U.S. travelers and commuters will be required to wear a mask on nearly all forms of public transportation and inside of transportation hubs, according to a late Friday emergency order from the Centers for Disease Control and Prevention.
The mandate, which goes into effect on Tuesday and applies to most everyone over the age of two, effectively reverses the Trump administration’s policy. It follows an executive order issued by President Joe Biden on Jan. 21, which required passengers to wear face covering during interstate travel.
“Requiring masks on our transportation systems will protect Americans and provide confidence that we can once again travel safely even during this pandemic,” according to the 11-page order signed by Marty Cetron, director for CDC’s Division of Global Migration and Quarantine. “Increasing universal masking by 15% could prevent the need for lockdowns and reduce associated losses of up to $1 trillion or about 5% of gross domestic product.”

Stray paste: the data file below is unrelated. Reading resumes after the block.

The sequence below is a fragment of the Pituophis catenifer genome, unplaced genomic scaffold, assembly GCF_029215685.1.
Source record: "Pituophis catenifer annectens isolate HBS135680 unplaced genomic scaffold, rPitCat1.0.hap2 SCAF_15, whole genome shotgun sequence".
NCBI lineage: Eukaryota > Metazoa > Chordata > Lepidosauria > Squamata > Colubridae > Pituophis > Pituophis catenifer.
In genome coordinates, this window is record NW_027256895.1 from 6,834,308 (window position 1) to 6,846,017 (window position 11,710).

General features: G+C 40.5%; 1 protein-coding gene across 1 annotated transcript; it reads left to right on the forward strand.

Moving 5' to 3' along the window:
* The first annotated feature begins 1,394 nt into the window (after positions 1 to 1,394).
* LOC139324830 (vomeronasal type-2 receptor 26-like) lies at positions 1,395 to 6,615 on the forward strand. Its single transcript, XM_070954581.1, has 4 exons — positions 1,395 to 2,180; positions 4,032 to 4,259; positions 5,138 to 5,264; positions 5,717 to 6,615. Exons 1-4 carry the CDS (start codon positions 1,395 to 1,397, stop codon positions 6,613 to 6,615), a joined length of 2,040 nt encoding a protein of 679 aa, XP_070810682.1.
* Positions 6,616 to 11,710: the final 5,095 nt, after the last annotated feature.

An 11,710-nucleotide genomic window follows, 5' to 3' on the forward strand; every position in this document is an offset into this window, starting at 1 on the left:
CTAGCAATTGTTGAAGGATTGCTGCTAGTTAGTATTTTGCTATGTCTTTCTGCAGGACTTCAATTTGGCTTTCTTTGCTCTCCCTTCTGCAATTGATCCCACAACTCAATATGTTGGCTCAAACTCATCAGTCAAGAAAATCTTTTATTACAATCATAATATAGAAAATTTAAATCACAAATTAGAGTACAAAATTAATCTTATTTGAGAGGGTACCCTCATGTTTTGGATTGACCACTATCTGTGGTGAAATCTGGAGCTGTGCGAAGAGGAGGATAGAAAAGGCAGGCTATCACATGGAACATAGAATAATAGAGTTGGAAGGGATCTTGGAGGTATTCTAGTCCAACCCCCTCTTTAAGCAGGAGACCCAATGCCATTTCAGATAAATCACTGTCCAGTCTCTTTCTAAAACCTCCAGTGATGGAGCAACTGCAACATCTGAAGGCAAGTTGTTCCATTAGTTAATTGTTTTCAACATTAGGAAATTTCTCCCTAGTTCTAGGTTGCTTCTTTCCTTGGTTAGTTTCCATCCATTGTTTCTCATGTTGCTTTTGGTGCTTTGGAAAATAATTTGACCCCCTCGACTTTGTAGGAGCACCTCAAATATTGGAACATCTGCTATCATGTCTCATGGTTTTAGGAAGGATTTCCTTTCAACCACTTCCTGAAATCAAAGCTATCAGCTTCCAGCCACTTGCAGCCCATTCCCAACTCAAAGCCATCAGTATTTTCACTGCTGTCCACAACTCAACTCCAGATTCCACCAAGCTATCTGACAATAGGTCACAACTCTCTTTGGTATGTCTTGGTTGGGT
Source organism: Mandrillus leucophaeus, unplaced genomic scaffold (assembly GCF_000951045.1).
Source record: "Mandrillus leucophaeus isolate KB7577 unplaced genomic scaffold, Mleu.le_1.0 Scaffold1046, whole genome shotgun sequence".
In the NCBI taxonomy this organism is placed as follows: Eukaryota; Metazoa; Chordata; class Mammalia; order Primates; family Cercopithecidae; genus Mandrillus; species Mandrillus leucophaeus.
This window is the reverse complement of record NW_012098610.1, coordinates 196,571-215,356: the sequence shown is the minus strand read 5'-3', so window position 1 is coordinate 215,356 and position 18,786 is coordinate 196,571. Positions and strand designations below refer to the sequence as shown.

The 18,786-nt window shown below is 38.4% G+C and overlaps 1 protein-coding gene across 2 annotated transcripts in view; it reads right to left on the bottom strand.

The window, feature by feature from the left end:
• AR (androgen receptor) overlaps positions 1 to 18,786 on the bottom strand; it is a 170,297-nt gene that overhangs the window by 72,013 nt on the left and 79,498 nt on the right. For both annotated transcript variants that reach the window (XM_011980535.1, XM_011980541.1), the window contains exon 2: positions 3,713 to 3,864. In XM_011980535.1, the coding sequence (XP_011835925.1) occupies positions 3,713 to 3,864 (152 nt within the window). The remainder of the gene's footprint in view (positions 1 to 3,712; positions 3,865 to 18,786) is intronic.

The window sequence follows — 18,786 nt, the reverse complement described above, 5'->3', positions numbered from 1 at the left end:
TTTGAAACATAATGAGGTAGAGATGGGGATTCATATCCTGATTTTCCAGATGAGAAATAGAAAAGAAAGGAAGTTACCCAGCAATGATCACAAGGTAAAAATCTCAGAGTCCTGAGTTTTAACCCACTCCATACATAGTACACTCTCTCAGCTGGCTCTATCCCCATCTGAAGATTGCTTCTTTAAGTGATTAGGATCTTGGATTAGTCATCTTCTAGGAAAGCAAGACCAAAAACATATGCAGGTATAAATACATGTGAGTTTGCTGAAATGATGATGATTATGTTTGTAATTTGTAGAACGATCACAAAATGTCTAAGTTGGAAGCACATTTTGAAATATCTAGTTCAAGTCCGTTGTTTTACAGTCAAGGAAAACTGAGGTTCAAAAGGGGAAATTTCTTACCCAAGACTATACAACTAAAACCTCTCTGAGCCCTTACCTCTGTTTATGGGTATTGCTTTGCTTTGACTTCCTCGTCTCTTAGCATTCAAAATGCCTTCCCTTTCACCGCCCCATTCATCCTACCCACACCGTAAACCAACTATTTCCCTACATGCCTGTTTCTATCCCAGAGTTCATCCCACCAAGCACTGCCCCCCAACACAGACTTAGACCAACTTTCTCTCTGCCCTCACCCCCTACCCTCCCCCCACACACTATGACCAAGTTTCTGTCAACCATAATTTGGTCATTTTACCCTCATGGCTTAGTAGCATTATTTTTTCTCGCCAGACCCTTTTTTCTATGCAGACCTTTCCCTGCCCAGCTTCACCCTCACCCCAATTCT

A CDC push to mandate masks in transit was blocked under President Donald Trump. Instead, the agency issued strong recommendations for mask use. Mr. Trump also rejected efforts by Congress to mandate mask use.
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The order exempts people with disabilities who cannot wear a mask and private cars for personal use. People will also be allowed to take their mask off to eat or drink or to identify themselves. Bus drivers and other operators will be in charge of enforcing the new order, which calls for anyone disobeying to be kicked off the vehicle.
The order comes as 25.9 million people in the U.S. have tested positive for the virus since the pandemic began, accounting for more than a quarter of the global total.
The CDC on Friday also extended a moratorium on tenant evictions related to a failure to make rent or housing payments. The order, which was scheduled to expire on Jan. 31, will run through March 31.
The protection is limited to renters earning no more than $99,000 a year or a couple earning no more than $198,000.
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